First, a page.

Classic interior design styles and how to light them – Regency


Elegant, opulent and surprisingly eclectic, here's why ravishing Regency interior design is still very relevant in the 21st century...

If you swoon at the sight of a Nash terrace or Brighton’s Royal Pavilion, dream of living in Bath’s Royal Crescent, and have no difficulty visualising yourself in a Jane Austen drawing room, then Regency style is definitely for you. And lest anyone should think that eclectic interior design is a modern phenomenon, Regency designers were busy creating an eclectic style 200 years ago. It may be two centuries old but, as we’ll show you, the Regency look has been influencing interior design ever since, from the golden days of Hollywood to contemporary English country cottages. We’ll take you on the Regency journey and share a special selection of Pooky lighting that would perfectly complement today’s Regency-inspired interiors.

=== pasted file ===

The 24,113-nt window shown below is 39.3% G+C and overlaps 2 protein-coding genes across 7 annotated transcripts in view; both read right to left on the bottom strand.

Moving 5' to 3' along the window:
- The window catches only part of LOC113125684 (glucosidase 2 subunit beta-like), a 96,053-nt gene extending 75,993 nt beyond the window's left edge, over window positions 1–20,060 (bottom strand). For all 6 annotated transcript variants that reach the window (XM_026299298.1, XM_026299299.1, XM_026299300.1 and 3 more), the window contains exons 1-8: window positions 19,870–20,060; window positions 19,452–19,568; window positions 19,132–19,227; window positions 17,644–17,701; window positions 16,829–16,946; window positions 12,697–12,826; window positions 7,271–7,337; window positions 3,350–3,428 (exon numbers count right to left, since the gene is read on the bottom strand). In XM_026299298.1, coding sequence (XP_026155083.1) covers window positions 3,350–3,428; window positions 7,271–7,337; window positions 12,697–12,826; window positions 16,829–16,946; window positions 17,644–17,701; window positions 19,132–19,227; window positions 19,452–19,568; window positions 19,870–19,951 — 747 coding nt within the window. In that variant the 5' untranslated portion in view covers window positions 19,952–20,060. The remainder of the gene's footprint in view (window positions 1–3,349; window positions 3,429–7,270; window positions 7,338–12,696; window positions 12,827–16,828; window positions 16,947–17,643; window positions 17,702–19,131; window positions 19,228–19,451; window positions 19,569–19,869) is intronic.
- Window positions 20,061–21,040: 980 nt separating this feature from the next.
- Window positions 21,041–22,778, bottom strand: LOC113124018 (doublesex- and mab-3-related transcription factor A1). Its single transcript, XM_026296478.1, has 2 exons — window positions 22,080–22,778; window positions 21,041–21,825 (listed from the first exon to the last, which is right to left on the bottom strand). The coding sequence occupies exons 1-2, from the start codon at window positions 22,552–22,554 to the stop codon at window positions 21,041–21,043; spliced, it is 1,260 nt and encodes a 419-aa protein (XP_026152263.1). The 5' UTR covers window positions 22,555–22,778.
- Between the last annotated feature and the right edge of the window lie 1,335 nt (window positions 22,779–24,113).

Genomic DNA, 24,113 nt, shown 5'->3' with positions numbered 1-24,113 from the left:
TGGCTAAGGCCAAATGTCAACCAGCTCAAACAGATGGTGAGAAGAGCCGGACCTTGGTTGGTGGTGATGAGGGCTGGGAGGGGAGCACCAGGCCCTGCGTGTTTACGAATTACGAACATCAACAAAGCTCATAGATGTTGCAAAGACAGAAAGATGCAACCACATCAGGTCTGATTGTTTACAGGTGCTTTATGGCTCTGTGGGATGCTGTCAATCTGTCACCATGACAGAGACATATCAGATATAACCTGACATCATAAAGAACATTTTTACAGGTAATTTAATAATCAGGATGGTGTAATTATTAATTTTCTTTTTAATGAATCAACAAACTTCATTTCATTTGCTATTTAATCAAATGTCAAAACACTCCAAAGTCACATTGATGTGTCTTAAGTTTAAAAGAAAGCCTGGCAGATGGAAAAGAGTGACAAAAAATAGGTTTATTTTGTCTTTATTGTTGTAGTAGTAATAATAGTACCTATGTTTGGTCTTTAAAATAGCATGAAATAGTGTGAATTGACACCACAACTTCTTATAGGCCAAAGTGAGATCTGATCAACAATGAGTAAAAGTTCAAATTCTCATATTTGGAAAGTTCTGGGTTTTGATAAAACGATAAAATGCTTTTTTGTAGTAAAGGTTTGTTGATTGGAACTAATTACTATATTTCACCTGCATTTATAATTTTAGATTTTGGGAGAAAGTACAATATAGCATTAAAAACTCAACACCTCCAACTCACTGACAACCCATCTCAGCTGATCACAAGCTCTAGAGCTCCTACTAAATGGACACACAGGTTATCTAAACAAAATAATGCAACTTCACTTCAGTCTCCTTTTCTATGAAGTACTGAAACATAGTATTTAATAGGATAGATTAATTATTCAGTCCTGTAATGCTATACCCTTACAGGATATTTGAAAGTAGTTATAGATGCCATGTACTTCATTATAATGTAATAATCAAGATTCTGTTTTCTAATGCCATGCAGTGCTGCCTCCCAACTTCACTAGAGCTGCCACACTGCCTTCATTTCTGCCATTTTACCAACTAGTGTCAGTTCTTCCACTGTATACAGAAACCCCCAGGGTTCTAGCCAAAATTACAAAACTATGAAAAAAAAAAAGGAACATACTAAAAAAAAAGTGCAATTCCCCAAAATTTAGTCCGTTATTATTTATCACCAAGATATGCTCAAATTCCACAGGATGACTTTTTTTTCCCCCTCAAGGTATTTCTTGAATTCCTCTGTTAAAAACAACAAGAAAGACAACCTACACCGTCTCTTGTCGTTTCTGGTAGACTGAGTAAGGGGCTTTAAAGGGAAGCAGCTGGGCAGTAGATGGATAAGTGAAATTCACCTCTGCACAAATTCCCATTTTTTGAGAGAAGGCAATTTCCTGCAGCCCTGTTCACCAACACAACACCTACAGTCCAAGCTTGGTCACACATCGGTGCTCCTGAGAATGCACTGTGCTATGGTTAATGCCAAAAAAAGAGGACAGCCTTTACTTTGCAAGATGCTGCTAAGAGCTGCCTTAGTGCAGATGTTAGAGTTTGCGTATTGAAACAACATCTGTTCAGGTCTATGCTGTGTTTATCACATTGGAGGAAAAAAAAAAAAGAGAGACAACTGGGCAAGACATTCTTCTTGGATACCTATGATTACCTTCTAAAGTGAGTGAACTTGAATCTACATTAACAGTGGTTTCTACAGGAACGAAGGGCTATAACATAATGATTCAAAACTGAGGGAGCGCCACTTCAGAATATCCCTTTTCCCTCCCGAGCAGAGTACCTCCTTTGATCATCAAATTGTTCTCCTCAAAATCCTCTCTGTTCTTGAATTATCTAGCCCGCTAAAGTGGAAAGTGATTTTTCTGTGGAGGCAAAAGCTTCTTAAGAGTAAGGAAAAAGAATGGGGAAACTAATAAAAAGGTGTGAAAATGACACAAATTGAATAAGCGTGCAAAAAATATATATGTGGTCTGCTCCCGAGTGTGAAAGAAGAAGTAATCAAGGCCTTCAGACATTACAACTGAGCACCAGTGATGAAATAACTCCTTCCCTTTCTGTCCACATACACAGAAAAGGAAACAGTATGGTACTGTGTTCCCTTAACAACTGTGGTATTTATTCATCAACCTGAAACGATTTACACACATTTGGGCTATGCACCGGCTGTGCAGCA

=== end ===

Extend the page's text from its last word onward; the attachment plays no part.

The Royal Crescent, Bath

Regency style – fine and dandy

Strictly speaking the Regency period in England dates from 1810-11 to 1820 but, as with other design styles and movements, the beginning and end of the period is a little more fluid; it coincided with the Biedermeier style in German-speaking countries, America’s Federal style, and, just across the Channel, French Empire style – and its hallmark was elegance, with a touch of flamboyance.


A French Empire style salon. Image credit.